Foreskin's Lament: A Memoir explains how Auslander's religious upbringing irreparably traumatized him. He was taught strict belief in a God who was vengeful and capricious. "When we obeyed what the man had commanded, he liked us," Auslander observes. "He liked us so much that he killed anyone who didn't like us. But when we didn't obey what he had commanded, he didn't like us. He hated us. Some days he hated us so much, he killed us; other days, he let other people kill us." Nor did the family provide any safe haven: Auslander's father was an angry alcoholic who flew into violent rages; his mother was an unhappy and ineffectual woman resentful of her rabbi brothers' status and success. Increasingly rebellious as a young teen, Auslander acted out by shoplifting clothes and junk food, which only made him more fearful of God's inevitable punishment. Eventually caught, he was sentenced to community service, which he completed at a yeshiva in Israel. Returning to New York, he briefly worked as a shomer, a night watch person in a funeral home. After marrying a Jewish woman from London, England, Auslander took a job in an advertising agency and began writing articles for magazines, an experience through which he discovered his taste for catharsis through humor.

The imminent birth of his first child, a son, became the impetus for Auslander to structure his negative memories into a coherent narrative. Foreskin's Lament is ostensibly the story of the boy's gestation, birth, and first year, centering on the serious dilemma that Auslander and his wife face: whether to allow a ritual circumcision, or have a doctor do the procedure in the hospital. Risking God's anger, they choose the latter option. In the background, however, hover the story of Auslander's own childhood and his enduring anger and frustration at a religious tradition that, he feels, left him forever damaged. He is still religious, he writes, "painfully, cripplingly, incurably, miserably religious, and I have watched lately, dumbfounded and distraught, as around the world, more and more people seem to be finding Gods, each more hateful and bloody than the next, as I'm doing my best to lose Him. I'm failing miserably."

The memoir struck many reviewers with its sharp wit and impeccable comic timing. Auslander "brilliantly manages to make his grave subject hilarious without being glib, and serious without being grim," wrote Bookslut Web site interviewer Drew Nellins. Benjamin Anastas, writing in the New York Times Book Review, called the memoir a "funny, fierce and subversively heartfelt book," while San Francisco Chronicle contributor Kevin Smokler described it as a "sneering, chaotic laugh riot" and a "comedic victory lap, run amid the crowd noise of painful childhood memories."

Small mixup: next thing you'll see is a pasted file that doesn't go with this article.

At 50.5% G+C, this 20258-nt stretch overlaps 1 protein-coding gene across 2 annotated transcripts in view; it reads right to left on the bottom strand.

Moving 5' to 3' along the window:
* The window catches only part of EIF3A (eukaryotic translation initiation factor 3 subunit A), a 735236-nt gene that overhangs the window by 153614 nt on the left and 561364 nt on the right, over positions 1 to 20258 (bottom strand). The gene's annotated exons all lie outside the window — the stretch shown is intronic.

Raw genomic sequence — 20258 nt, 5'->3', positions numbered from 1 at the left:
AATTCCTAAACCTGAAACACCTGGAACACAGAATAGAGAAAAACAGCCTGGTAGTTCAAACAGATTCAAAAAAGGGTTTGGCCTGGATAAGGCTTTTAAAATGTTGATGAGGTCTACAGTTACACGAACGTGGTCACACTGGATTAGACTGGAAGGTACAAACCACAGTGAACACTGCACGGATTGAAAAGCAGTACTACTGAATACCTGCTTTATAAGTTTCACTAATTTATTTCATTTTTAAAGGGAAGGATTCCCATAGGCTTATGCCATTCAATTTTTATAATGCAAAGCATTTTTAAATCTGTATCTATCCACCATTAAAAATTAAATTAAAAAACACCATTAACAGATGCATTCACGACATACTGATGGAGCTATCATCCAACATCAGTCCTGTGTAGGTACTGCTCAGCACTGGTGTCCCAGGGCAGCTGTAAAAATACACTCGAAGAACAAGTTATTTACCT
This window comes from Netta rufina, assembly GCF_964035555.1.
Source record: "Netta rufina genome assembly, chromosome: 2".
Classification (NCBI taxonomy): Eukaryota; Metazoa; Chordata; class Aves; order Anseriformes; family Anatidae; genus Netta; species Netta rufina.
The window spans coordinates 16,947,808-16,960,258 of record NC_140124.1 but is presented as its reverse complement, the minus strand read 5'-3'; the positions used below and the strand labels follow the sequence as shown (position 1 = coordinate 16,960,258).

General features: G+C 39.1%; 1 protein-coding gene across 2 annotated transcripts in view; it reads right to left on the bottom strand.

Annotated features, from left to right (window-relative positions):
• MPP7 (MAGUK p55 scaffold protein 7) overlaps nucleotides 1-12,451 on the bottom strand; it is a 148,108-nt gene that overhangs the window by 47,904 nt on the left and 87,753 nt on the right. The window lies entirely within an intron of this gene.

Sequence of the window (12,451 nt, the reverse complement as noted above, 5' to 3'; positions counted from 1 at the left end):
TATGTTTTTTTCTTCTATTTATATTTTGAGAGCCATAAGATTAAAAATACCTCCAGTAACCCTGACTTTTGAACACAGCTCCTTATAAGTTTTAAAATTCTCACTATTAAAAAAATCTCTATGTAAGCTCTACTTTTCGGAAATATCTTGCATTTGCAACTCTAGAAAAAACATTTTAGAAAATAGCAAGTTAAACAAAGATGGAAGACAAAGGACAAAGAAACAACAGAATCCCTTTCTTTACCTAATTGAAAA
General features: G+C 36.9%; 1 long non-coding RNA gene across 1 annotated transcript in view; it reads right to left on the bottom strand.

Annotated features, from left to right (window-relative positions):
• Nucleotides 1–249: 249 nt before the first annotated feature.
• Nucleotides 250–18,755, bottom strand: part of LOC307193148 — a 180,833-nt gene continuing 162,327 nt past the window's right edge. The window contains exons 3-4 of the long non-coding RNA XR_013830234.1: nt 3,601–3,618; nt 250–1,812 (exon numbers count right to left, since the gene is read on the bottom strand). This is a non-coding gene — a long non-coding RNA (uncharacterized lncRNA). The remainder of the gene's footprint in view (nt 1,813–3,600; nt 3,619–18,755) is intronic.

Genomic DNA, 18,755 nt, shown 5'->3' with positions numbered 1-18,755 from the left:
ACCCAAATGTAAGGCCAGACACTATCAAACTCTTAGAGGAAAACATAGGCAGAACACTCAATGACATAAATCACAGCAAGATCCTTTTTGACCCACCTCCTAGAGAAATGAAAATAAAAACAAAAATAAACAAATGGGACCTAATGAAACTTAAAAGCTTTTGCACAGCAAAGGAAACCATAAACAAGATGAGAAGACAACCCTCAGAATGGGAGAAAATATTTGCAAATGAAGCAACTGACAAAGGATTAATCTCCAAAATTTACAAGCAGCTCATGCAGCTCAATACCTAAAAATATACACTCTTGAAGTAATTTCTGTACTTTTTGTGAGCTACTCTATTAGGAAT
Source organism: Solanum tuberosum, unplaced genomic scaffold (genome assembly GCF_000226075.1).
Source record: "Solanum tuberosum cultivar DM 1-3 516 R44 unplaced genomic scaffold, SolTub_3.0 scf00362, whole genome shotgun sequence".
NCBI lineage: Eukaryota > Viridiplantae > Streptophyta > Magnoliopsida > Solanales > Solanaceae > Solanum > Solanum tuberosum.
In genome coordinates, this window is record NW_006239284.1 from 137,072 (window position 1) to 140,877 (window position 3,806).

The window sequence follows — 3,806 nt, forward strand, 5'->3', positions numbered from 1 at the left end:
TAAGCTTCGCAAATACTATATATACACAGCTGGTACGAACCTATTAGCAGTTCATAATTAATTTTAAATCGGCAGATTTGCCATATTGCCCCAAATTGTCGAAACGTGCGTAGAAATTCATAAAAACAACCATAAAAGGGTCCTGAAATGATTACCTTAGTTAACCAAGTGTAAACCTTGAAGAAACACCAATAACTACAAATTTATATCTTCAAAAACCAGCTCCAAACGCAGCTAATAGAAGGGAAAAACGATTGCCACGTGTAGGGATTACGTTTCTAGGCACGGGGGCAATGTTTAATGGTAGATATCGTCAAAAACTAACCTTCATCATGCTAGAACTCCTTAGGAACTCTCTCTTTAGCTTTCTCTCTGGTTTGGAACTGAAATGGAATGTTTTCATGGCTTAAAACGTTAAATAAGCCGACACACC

Some readers, however, were put off by Auslander's cynical perspective. Assuming the persona of God, a critic for the Village Voice chided Auslander for childishness, narrow scope, and lack of originality. A reviewer for Publishers Weekly also found Auslander relatively unsympathetic. Yet many critics found both hilarity and depth in Foreskin's Lament. "Like most satirists," commented David Kaufmann in Forward, Auslander "is at heart a moralist." Willamette Week (Willamette, Oregon) reviewer Kelly Clarke identified a universal theme in the book, observing that Auslander "nails that nagging feeling that life, as we know it, cannot possibly come without dire tradeoffs. He understands that a big part of living is the excruciating task of waiting for it all to go wrong—with or without God's help." Ian Sansom, in a review for the Guardian, describes the memoir as a "blasphemous, gratuitous, often silly, petulant, trivial and pathetic little book, which blames everyone and everything for its own inadequacies and idiocies." Sansom added playfully that he wished he had written the book himself, because "Foreskin's Lament is not a diatribe merely against family, or tribe, or place, or people: it's a diatribe against God. And as most of the prophets … can clearly testify, there is nothing more stirring, more shocking, and finally more uplifting than a good complaint against God. Who doesn't love complaint? What else is literature?"



Auslander, Shalom, Beware of God, Simon & Schuster (New York, NY), 2005.

Auslander, Shalom, Foreskin's Lament: A Memoir, Riverhead Books (New York, NY), 2007.


Biography, January 1, 2008, review of Foreskin's Lament, p. 161.

Booklist, March 1, 2005, Debi Lewis, review of Beware of God, p. 1140.

Bookmarks, January-February, 2008, "Foreskin's Lament, Fighting with God," p. 58.